JPRS Seeks Managing Editor
The Journal of Popular Romance Studies, an international peer-reviewed academic journal publishing scholarship on representations of love in popular culture, is seeking a new Managing Editor. Duties include:
- managing the journal’s main email account
- coordinating the submission, review and publication procedures of papers submitted to the journal
- preparing and reporting on (skype) meetings of the journal’s editorial team (bimonthly) and editorial board (annually)
- working closely with the Executive Editor in the daily management and further development of the Journal.
The ideal candidate has a PhD (in any field; late stage doctoral students will also be considered), knows the field of popular romance studies (or is willing to become familiar with it) and/or has an interest in academic publishing. We are looking for someone who is flexible, enthusiastic, and discreet, since the Managing Editor will be in possession of confidential information about the status of manuscripts, the names of peer reviewers, etc. This is a volunteer position – there is no salary connected to it. However, it affords ample opportunity to develop transferable skills, gain experience in publishing, network with scholars around the world, and contribute to the further institutional and scholarly recognition of the field of popular romance studies.
If you are interested, please send a letter of motivation and a brief CV to Eric Selinger (Executive Editor) and An Goris (Managing Editor) at firstname.lastname@example.org no later than September 1 2014. Questions may also be sent to this address.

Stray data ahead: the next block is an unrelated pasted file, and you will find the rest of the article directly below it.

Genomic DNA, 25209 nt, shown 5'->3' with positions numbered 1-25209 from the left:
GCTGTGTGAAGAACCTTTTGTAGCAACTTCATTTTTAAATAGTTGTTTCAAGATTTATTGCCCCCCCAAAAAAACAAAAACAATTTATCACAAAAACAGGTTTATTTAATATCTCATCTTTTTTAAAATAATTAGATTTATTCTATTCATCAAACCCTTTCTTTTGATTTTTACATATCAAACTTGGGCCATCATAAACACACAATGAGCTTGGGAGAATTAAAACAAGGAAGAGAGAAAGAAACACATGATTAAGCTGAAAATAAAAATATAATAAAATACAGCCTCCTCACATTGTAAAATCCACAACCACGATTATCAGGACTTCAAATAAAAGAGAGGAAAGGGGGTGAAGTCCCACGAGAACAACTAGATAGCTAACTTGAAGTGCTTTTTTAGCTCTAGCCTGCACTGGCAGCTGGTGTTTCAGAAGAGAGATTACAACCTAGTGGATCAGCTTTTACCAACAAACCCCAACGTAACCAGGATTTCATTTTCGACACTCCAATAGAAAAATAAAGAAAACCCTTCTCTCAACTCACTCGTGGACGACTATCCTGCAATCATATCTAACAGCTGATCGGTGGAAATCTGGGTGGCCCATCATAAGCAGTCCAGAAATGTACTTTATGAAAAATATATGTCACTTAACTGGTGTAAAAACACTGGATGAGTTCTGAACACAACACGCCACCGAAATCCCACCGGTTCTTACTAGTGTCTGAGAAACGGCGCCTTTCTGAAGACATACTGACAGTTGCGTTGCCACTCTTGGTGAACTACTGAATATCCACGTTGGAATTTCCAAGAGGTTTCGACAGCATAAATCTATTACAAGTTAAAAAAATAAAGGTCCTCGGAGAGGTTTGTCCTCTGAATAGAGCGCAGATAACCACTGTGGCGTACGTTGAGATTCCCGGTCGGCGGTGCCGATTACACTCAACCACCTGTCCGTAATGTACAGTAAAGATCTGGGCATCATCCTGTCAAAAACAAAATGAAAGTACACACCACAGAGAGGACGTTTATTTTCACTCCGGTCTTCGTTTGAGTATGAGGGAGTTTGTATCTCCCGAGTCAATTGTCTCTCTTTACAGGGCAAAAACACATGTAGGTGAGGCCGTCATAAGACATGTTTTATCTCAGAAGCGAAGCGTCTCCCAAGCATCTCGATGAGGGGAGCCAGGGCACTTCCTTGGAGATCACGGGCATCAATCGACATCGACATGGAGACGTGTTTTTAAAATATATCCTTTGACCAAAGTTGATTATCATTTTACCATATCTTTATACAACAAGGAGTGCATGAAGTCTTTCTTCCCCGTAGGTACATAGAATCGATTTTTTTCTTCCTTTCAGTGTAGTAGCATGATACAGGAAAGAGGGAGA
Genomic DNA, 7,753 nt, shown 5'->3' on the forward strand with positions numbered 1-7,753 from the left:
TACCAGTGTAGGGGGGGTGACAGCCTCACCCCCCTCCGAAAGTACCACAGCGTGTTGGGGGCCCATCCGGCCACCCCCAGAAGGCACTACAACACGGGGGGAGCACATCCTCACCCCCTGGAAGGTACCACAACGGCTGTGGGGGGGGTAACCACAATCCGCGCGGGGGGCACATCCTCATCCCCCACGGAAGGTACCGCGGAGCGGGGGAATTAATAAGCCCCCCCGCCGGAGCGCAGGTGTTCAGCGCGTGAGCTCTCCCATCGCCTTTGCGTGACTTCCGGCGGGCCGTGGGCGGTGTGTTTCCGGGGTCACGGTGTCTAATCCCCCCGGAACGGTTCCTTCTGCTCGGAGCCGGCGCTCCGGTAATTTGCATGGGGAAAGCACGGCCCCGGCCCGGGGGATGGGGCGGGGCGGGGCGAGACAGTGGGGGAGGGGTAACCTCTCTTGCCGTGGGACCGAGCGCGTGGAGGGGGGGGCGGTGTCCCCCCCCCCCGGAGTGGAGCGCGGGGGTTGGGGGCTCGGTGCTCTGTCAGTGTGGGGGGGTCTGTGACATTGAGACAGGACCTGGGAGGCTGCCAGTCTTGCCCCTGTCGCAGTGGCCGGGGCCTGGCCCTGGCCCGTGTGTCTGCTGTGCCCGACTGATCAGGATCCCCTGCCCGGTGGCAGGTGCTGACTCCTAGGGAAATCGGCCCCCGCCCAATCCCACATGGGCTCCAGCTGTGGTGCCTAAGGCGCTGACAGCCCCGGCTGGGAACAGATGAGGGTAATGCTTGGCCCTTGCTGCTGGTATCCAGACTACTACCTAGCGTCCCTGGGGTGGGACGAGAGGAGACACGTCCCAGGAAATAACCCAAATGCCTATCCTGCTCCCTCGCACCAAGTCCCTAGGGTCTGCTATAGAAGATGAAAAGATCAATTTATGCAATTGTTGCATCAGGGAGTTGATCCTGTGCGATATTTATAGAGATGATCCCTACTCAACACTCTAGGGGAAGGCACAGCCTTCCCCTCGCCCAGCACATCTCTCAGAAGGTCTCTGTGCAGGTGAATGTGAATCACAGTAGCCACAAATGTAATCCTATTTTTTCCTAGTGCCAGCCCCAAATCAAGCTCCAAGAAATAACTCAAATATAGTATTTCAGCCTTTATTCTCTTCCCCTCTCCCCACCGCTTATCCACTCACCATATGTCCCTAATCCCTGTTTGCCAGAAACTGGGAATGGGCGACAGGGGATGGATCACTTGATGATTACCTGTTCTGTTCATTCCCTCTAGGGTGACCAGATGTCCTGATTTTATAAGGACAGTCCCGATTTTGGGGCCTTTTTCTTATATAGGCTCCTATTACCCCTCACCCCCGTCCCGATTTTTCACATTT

About the Journal
Romantic love permeates popular culture, and it has for centuries. We hear the discourse of romance in love songs, love stories, and advertisements; in political debates; in advice columns and self-help books; in Disney movies and young adult fiction; in celebrity culture and fandom; and in the semiotic codes and lived decorum of real-life relationships, from hook-ups to break-ups. We understand our own affective lives in terms derived from the culture industry of romantic love, where even singleness is framed in terms of love or its absence.
In every medium and genre, love stories give shape to our narratives about the past (historical romance), the present (is love in crisis, yet again?), and the future (what will romantic relationships look like, centuries from now?). But academic investigations of romantic love and its related topics like gender, sex, relationships, sentiment, and intimacy have long been isolated from one another, both geographically and by discipline.
All articles published in JPRS are blind peer reviewed by at least two external academic referees. For a full description of our review procedures, current calls for papers, and a list of topics of interest, please visit our Submissions page.
The Journal also welcomes reviews of relevant scholarly works, along with interviews, pedagogical discussions, and other material of use to scholars and teachers in the field of Popular Romance Studies.
For further information, please direct your inquiries to email@example.com.